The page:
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Containerization is an operating system-level virtualization technology used to deploy and run applications and cloud services without the need to deploy a virtual server for each solution. Instead, they are deployed within containers. Using containers enables multiple isolated cloud services to run on a single physical server or virtual server while accessing the same operating system kernel.

The symbol used to represent a container. This symbol is similar to the organizational boundary symbol introduced in Module 1: Fundamental Cloud Computing , except that it has rounded corners instead of sharp corners.

The operating system kernel allows for the existence of multiple isolated user-space instances or multiple isolated runtimes known as containers, partitions, virtual engines, jails or chroot jails. Regardless of which runtime is used, when a cloud service executes within a container, it is running on a real computer from its point of view.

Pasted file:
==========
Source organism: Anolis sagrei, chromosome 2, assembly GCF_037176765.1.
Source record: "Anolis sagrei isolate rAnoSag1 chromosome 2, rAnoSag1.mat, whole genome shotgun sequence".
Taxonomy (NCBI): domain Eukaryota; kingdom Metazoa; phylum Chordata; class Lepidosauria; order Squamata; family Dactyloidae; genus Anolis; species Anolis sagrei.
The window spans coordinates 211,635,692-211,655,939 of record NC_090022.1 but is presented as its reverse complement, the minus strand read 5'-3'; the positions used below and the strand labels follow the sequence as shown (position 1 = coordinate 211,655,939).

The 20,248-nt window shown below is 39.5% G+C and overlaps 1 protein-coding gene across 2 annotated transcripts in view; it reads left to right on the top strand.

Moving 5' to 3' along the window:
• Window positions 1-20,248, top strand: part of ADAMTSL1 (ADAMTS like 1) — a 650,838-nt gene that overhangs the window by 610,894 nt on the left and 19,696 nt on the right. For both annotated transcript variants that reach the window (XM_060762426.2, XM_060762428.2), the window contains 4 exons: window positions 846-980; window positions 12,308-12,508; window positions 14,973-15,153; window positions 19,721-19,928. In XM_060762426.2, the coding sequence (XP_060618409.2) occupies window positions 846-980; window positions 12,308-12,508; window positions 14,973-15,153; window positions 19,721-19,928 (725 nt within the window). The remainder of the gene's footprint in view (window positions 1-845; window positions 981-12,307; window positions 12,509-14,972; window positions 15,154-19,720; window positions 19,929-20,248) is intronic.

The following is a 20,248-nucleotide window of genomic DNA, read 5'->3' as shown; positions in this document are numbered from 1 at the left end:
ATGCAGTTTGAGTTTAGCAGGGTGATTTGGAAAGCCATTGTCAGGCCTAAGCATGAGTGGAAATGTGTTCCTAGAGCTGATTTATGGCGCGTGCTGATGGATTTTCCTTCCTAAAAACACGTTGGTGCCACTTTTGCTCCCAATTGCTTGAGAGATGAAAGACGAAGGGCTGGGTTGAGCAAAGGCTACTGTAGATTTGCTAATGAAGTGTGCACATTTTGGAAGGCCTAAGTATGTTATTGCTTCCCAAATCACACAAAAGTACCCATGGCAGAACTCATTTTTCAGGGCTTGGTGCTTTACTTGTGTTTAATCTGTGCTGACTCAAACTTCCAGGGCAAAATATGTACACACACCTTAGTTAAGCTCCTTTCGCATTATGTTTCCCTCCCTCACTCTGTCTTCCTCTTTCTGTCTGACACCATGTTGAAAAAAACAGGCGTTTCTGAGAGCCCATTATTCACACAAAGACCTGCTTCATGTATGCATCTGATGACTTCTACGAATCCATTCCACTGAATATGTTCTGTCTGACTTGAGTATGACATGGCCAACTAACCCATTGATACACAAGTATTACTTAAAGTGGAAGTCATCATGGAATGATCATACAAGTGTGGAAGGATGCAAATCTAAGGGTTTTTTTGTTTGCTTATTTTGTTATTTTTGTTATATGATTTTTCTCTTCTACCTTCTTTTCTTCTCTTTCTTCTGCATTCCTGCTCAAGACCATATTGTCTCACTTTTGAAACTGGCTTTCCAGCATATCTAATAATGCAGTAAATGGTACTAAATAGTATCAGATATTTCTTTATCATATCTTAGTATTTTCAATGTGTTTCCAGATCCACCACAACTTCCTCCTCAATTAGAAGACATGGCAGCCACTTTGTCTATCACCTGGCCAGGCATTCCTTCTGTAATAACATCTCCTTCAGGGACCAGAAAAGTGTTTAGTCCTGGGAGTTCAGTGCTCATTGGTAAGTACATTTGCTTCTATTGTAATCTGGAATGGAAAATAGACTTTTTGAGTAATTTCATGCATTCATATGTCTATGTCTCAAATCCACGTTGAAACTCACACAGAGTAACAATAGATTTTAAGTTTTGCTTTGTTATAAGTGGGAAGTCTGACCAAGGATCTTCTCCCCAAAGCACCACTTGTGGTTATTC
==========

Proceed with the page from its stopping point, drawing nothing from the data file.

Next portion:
A cloud service running on a physical or virtual server operating system can see all of the provided resources, such as connected devices, ports, files, folders, network shares, CPUs, as well as the physical addressable memory. However, a cloud service running inside a container can only see the container's contents and devices attached to the container.

CCP Module 4: Fundamental Cloud Architecture

This mechanism is covered in CCP Module 4: Fundamental Cloud Architecture.

For more information regarding the Cloud Certified Professional (CCP) curriculum, visit

Cloud Computing: Concepts, Technology & Architecture

This cloud computing mechanism is covered in:

Cloud Computing: Concepts, Technology & Architecture by Thomas Erl, Zaigham Mahmood,
Ricardo Puttini

(ISBN: 9780133387520, Hardcover, 260+ Illustrations, 528 pages)

For more information about this book, visit